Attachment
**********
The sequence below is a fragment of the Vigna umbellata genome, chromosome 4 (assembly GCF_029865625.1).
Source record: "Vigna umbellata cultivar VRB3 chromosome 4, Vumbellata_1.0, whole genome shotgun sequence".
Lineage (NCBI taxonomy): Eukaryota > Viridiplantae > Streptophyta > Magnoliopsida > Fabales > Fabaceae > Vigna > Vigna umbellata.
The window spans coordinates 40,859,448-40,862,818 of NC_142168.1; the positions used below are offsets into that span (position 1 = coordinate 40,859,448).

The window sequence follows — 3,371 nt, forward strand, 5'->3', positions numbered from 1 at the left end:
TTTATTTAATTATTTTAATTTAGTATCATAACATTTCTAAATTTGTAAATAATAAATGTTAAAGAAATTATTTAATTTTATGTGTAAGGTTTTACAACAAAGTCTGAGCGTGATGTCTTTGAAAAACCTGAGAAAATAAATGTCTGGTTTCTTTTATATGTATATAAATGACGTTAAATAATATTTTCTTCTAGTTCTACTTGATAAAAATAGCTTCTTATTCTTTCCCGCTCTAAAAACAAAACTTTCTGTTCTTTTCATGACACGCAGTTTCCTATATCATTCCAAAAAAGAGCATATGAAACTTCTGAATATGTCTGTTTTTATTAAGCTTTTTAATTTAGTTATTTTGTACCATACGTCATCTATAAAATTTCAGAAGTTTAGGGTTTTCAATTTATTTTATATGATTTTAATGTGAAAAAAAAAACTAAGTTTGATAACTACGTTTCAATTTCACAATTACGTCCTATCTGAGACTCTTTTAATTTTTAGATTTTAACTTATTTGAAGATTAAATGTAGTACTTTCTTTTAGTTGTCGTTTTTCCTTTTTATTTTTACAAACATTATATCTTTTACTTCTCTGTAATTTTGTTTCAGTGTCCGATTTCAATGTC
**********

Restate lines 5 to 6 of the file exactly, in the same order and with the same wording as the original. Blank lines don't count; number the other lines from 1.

The window sequence follows — 3,371 nt, forward strand, 5'->3', positions numbered from 1 at the left end:
TTTATTTAATTATTTTAATTTAGTATCATAACATTTCTAAATTTGTAAATAATAAATGTTAAAGAAATTATTTAATTTTATGTGTAAGGTTTTACAACAAAGTCTGAGCGTGATGTCTTTGAAAAACCTGAGAAAATAAATGTCTGGTTTCTTTTATATGTATATAAATGACGTTAAATAATATTTTCTTCTAGTTCTACTTGATAAAAATAGCTTCTTATTCTTTCCCGCTCTAAAAACAAAACTTTCTGTTCTTTTCATGACACGCAGTTTCCTATATCATTCCAAAAAAGAGCATATGAAACTTCTGAATATGTCTGTTTTTATTAAGCTTTTTAATTTAGTTATTTTGTACCATACGTCATCTATAAAATTTCAGAAGTTTAGGGTTTTCAATTTATTTTATATGATTTTAATGTGAAAAAAAAAACTAAGTTTGATAACTACGTTTCAATTTCACAATTACGTCCTATCTGAGACTCTTTTAATTTTTAGATTTTAACTTATTTGAAGATTAAATGTAGTACTTTCTTTTAGTTGTCGTTTTTCCTTTTTATTTTTACAAACATTATATCTTTTACTTCTCTGTAATTTTGTTTCAGTGTCCGATTTCAATGTC